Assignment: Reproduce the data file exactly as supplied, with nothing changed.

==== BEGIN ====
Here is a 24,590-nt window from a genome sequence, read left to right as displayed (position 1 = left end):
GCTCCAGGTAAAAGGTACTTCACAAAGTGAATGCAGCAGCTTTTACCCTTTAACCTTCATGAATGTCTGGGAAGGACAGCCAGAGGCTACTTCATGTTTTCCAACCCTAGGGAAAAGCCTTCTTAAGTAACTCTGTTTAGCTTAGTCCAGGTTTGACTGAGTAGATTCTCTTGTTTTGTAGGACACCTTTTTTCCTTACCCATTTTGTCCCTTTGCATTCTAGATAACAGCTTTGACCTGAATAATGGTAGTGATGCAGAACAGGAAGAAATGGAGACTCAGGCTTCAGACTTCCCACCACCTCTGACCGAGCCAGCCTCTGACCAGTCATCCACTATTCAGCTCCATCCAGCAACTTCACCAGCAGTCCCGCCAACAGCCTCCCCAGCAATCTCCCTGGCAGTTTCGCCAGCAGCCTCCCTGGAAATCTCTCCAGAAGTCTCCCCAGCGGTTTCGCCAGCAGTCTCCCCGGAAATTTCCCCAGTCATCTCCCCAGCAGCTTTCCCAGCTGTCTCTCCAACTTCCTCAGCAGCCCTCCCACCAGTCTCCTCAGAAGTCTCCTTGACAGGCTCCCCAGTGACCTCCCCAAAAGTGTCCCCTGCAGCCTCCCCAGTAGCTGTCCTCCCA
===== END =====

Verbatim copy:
Here is a 24,590-nt window from a genome sequence, read left to right as displayed (position 1 = left end):
GCTCCAGGTAAAAGGTACTTCACAAAGTGAATGCAGCAGCTTTTACCCTTTAACCTTCATGAATGTCTGGGAAGGACAGCCAGAGGCTACTTCATGTTTTCCAACCCTAGGGAAAAGCCTTCTTAAGTAACTCTGTTTAGCTTAGTCCAGGTTTGACTGAGTAGATTCTCTTGTTTTGTAGGACACCTTTTTTCCTTACCCATTTTGTCCCTTTGCATTCTAGATAACAGCTTTGACCTGAATAATGGTAGTGATGCAGAACAGGAAGAAATGGAGACTCAGGCTTCAGACTTCCCACCACCTCTGACCGAGCCAGCCTCTGACCAGTCATCCACTATTCAGCTCCATCCAGCAACTTCACCAGCAGTCCCGCCAACAGCCTCCCCAGCAATCTCCCTGGCAGTTTCGCCAGCAGCCTCCCTGGAAATCTCTCCAGAAGTCTCCCCAGCGGTTTCGCCAGCAGTCTCCCCGGAAATTTCCCCAGTCATCTCCCCAGCAGCTTTCCCAGCTGTCTCTCCAACTTCCTCAGCAGCCCTCCCACCAGTCTCCTCAGAAGTCTCCTTGACAGGCTCCCCAGTGACCTCCCCAAAAGTGTCCCCTGCAGCCTCCCCAGTAGCTGTCCTCCCA